Asking ourselves whether we're better off than four years ago, we must answer yes. When President Barack Obama took office, the economy was in a free fall, the nation remained involved in two wars, health care reform was merely an idea and Osama bin Laden was alive.
But economic recovery has been slow, unemployment remains too high, we're still disentangling ourselves from Afghanistan, Iran poses a serious threat and promised immigration reform never materialized.
On balance, however, given the complexities of the job and political polarization in Washington, the president has generally delivered during tremendously difficult economic times, which is why we endorse his re-election.
No issue weighs on voters' minds -- and ours -- more than the economy. On that, Obama has performed adequately given that he inherited the worst economic downturn since the Depression. Understandably, it took time to stop the skid.
The Dow reached a low of 6,547 about six weeks after he took office. Today it's more than double that. Employment continued falling, losing 4 million more jobs during his first year in office. But since then, we've gained most of them back.
No industry symbolizes the U.S. more than automobiles. And no company more than General Motors. We credit Obama's insistence on salvaging GM for its resurgence today.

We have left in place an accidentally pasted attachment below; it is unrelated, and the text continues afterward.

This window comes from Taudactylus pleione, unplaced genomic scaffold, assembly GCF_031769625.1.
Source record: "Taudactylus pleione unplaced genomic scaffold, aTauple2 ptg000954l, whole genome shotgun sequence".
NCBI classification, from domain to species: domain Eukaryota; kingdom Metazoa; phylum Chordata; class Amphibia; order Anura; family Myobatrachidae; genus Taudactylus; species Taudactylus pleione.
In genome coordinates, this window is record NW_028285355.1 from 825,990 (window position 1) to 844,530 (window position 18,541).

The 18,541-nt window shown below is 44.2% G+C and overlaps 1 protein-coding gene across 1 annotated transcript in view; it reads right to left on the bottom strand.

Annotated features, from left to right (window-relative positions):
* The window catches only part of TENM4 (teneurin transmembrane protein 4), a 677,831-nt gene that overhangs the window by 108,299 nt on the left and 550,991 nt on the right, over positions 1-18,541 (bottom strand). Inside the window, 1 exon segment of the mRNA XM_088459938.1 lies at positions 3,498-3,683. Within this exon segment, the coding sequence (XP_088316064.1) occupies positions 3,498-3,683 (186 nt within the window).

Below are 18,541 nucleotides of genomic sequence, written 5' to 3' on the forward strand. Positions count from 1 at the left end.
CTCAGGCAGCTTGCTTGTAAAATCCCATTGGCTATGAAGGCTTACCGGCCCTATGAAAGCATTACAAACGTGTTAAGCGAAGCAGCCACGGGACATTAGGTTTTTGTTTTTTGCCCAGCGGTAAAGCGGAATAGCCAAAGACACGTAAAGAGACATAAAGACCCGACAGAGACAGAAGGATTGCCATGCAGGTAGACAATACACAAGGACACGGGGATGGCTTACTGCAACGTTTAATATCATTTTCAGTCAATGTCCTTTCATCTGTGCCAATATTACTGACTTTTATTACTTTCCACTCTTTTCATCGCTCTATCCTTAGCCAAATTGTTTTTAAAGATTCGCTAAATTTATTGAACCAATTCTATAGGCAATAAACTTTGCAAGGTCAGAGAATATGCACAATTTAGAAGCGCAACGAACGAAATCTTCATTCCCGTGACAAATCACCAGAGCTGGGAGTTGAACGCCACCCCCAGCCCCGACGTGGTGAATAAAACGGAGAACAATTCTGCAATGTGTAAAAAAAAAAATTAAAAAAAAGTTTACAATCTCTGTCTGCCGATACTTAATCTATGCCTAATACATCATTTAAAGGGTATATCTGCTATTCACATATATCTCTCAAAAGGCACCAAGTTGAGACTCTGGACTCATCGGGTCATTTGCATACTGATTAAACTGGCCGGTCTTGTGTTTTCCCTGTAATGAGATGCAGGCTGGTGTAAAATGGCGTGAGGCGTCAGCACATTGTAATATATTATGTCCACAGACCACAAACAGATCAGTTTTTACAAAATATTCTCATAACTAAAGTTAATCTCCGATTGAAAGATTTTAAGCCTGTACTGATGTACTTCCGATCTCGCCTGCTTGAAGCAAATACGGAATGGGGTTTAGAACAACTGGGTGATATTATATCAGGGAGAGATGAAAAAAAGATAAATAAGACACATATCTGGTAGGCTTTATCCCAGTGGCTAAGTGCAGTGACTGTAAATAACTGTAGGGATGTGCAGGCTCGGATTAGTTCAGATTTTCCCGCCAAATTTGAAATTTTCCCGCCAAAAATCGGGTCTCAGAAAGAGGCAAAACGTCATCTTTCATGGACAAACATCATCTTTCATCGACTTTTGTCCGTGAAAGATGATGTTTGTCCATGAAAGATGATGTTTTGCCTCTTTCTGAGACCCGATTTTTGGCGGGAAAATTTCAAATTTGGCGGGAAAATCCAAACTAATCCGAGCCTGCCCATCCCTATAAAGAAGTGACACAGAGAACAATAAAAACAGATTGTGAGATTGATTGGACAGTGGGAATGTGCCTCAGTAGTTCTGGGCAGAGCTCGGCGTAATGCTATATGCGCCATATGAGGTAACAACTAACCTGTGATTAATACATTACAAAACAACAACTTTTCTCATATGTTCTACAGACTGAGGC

That's not to say that the economic stimulus plan was beautifully executed. It was not. It was rife with waste. Frankly, it showcased an inexperienced president. Of course, all presidents are inexperienced presidents in their first year.
While we're sometimes frustrated by Obama's wonkish, plodding style, we respect his patience. Abroad, he resisted saber-rattling with Iran, choosing instead to isolate it economically. At home, he tried futilely to reach a bipartisan health care deal before finally moving on without Republicans.
Obamacare is not ideal, but Obama, like us, concluded perfect should not be the enemy of good. Millions with pre-existing conditions or without insurance agree.
Ironically, the plan's model was orchestrated by Mitt Romney when he was governor of Massachusetts. But now he attacks the principles he once championed.
Under Obama, progress has been slow or nonexistent on key fronts. He has yet to adequately address Social Security and Medicare solvency or tax reform. And we see no viable road map for living within our means without an annual federal deficit.
We have come a long way since January 2009. Fear of economic collapse has abated. Our war fatigue is fading. Bin Laden's taunting has ceased. Much more remains to be done. For that, we're sticking with the guy who got us this far.